Hornsund, Svalbard by DonLand, ShutterstockThis spectacular fjord offers a good chance of spotting polar bears © DonLand, Shutterstock

This old whaling area is one of the most spectacular glacier-filled corners of the west coast.

This fjord is one of the most spectacular scenic corners of the west coast. Numerous glaciers terminate into the fjord’s several side arms, while the eastern end of the fjord, Brepollen, is almost completely surrounded by imposing glacier fronts. Between the glaciers, a number of mountains add to the spectacular scenery – first of all the mighty and wild Hornsundtind, which rises directly from the shore to its peak of 1,431m, much higher than any other mountain within 100km. Other remarkable elements of the scenery are the gigantic rock wall of Sophiakammen and the pointed needle of Bautaen.

It is only a few kilometres from here to Hamburgbukta on the east coast and it is a favourite journey of polar bears, the so-called ‘Polar Bear Merry-go-round’; they are also frequent visitors to Hornsund in the summer months. There are many seabird colonies here, as well as remains from the heyday of whaling, walrus hunting and trapping and the important Swedish–Russian meridian expedition around the turn of the 20th century.

The name ‘Hornsund’, together with the low elevation of the glaciers that separate it from Hamburgbukta on the eastern side of the island, has given rise to speculation that it may be derived directly from the English name ‘Horn Sound’.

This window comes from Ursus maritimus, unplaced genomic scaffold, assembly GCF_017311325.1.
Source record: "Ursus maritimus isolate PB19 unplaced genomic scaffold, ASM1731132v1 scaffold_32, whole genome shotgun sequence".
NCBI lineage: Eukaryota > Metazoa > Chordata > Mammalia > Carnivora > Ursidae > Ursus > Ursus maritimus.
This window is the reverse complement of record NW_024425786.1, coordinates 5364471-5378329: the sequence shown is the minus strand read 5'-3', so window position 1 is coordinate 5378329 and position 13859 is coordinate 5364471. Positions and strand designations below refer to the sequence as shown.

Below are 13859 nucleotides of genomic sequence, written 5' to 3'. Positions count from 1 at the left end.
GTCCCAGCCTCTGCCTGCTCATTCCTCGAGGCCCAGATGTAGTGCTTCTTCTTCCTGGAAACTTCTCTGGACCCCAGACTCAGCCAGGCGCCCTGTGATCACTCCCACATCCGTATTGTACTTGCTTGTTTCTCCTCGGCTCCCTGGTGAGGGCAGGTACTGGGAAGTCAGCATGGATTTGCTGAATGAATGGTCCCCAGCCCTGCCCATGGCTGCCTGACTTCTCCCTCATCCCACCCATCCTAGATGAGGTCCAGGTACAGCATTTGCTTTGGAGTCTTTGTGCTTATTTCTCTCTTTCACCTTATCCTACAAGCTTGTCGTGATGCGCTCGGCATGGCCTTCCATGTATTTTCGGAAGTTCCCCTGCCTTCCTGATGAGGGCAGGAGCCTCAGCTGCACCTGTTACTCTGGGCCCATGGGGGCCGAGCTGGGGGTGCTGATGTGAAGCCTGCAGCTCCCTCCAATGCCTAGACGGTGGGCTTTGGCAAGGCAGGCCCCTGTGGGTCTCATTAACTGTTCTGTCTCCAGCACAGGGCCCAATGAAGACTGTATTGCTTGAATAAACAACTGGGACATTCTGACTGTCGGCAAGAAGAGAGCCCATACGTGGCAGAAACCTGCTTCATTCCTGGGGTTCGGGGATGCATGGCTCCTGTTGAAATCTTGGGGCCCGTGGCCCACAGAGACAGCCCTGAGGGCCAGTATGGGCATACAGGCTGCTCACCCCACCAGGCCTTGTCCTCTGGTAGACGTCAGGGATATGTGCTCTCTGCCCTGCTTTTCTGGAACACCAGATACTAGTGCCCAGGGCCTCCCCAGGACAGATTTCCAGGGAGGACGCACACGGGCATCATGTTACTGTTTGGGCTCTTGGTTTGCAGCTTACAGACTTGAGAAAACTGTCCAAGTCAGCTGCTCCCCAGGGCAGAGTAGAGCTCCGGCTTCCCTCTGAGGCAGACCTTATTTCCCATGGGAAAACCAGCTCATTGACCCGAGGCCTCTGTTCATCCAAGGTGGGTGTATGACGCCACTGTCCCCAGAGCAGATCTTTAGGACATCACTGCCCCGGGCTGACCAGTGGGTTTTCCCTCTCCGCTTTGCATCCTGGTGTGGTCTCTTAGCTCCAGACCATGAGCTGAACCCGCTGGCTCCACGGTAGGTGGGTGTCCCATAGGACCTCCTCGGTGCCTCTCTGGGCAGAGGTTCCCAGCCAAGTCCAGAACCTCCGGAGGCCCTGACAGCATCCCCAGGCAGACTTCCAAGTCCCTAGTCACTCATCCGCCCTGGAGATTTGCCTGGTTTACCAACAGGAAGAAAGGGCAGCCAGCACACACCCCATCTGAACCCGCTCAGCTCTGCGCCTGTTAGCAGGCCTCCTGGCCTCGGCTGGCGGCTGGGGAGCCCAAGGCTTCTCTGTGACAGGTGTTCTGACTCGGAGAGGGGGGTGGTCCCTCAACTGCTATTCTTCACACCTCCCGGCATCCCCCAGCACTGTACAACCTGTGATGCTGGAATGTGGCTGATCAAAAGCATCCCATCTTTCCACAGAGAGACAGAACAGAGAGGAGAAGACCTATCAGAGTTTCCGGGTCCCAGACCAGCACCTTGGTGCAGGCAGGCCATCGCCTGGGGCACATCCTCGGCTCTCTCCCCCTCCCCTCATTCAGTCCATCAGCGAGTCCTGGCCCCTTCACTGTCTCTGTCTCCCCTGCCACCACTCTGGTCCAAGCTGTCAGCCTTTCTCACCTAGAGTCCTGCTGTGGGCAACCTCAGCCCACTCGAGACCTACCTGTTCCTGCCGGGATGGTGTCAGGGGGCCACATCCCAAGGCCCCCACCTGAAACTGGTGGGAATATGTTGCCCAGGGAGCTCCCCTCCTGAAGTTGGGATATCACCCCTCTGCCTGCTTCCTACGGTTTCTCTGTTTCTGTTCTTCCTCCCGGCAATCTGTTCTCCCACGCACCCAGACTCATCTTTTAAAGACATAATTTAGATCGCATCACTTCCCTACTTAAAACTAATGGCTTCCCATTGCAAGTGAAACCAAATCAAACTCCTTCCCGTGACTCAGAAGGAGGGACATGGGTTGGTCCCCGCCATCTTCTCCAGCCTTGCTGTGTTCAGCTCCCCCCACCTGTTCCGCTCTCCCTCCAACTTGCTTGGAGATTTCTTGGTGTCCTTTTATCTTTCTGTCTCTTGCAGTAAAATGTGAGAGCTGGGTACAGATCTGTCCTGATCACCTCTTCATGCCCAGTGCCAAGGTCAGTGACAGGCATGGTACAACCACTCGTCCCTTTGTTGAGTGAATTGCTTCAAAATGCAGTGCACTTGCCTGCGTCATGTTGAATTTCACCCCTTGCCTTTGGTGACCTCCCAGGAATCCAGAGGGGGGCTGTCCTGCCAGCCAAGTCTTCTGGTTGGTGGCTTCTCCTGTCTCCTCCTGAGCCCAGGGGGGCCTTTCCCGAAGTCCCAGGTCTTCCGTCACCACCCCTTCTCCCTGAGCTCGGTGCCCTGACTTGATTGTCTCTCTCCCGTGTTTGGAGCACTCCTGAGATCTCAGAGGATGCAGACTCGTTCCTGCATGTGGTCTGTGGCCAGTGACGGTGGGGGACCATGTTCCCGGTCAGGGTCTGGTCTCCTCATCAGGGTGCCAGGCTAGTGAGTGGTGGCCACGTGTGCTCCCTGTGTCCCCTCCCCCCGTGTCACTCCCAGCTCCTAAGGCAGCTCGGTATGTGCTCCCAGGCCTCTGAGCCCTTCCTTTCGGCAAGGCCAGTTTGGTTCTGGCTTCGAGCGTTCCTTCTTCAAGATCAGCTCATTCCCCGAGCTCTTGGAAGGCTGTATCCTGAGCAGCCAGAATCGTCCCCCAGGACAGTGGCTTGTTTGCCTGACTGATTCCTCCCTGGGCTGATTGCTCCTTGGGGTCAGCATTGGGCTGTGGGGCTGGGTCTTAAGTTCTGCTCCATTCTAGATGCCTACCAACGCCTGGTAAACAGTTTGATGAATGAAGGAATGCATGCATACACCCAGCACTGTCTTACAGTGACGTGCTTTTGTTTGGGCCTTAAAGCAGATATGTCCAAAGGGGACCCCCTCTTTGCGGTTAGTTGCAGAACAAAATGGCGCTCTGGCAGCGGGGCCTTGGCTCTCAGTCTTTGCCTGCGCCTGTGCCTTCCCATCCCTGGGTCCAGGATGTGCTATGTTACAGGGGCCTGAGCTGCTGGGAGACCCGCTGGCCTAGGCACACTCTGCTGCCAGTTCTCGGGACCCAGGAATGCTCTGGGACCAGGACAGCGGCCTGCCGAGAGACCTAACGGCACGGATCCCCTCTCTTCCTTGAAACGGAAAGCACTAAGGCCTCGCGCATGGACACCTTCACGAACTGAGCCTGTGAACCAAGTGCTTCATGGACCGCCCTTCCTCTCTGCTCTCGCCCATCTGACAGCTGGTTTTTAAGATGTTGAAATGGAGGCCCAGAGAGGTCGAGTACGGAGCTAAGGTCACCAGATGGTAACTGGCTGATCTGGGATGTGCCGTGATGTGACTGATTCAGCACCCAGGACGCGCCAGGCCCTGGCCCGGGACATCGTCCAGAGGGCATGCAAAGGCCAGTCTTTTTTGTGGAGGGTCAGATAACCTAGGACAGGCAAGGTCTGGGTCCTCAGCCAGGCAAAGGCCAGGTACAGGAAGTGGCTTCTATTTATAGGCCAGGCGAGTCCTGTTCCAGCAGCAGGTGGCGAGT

This indicates that it’s a through-passage rather than just a bay, ie: that the area south of the fjord is connected to the north only by glacier ice, which closed the sound only after the discoverers visited in around 1600, as the ice cover of Svalbard has grown considerably with the climate getting colder over the centuries towards the peak of the ‘little ice age’ in the early 19th century.

Radar measurements of the ice thickness could not solve the riddle satisfactorily as their margin for error was such that the land under the ice could be either just under or above sea level.

Despite its dramatic scenery and the chance of spotting polar bears, Hornsund has been little visited by bigger cruise ships because its entrance is often blocked by ice drifting around southern Spitsbergen, carried by the easterly currents. Only cruise ships with more flexible programmes (and who spot that the area is free of ice when passing by) and a number of longer expedition cruises (especially those circumnavigating Svalbard) include this fjord.

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